Also, even though the spouse is legally married to a Singaporean, he or she, does not immediately enjoy the benefits of subsidised medical consultation or treatment in polyclinics. Singaporean with spouses holding a Long-Term Visit Pass (LTVP) or a Long-Term Visit Pass-Plus (LTVP+) cannot buy new Housing Board flats, and this means adds to their cost of living, as they can buy only resale flats.
Lack of protection for foreign spouses
In cases where the mixed citizenships couples already had a flat but the Singaporean spouse passed away, Minister for National Development, Lawrence Wong said in Parliament last month, that the non-citizen spouse can retain the flat following the demise of the Singaporean spouse-owner, but only if he/she becomes a Singaporean or permanent resident (PR) within a one-year period, or if he/she includes a Singaporean or PR family member who is at least 21 and satisfies the eligibility rules and conditions to own a flat.
While it sounds all fair and square, but it does not cater to the situation where the foreign spouse is left with a child who is less than 21 years old, with no other relatives present in Singapore, making the remedy infeasible to begin with.
This would seem to suggest that some circumstances could justify requiring a Singapore citizen child to be separated from their mother or to leave the country.
On 18 August, the Association of Women for Action and Research (AWARE) wrote about the predicament faced by the foreign wives of lower-income men in Singapore. Even though unions between Singaporeans and foreigners formed 30% of marriages in 2013, many foreign wives struggle with access to basic rights like employment and housing.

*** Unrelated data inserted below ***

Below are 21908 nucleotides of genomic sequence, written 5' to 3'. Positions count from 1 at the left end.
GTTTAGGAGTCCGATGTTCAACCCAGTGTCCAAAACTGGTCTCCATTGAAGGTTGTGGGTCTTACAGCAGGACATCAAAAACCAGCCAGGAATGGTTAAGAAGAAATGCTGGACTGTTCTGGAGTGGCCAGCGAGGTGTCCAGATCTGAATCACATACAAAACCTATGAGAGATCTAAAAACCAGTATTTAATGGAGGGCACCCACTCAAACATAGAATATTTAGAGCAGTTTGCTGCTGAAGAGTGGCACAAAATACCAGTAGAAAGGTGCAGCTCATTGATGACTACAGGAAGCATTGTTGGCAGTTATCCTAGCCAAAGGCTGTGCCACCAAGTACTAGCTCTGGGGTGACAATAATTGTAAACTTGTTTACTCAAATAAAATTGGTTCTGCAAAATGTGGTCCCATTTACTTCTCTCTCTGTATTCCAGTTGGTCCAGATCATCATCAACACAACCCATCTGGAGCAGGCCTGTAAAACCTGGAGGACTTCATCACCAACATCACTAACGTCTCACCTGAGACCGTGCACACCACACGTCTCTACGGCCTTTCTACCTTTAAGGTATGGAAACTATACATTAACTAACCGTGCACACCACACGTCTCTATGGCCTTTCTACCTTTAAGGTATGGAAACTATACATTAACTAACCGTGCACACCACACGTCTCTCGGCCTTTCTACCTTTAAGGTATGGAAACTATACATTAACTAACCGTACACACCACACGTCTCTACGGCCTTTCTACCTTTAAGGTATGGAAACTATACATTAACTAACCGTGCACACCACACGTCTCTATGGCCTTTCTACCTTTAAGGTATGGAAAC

AWARE pointed that housing to enable a stable family life should be available to all Singaporeans, not only those with means or married to other Singaporeans.
The non-transparency and uncertainty of the criteria for permanent residence and citizenship also threaten the right to family life for foreign spouses and their citizen children. Children in such families make up 30% of Singaporean babies each year. Yet if the citizen spouse stops sponsoring visa renewals, the foreign spouse may have to choose between leaving her children or taking them out of the country.
AWARE also pointed that as foreign wives largely come from poorer socio-economic backgrounds than their Singaporean husbands, they are likely to be vulnerable to abuse.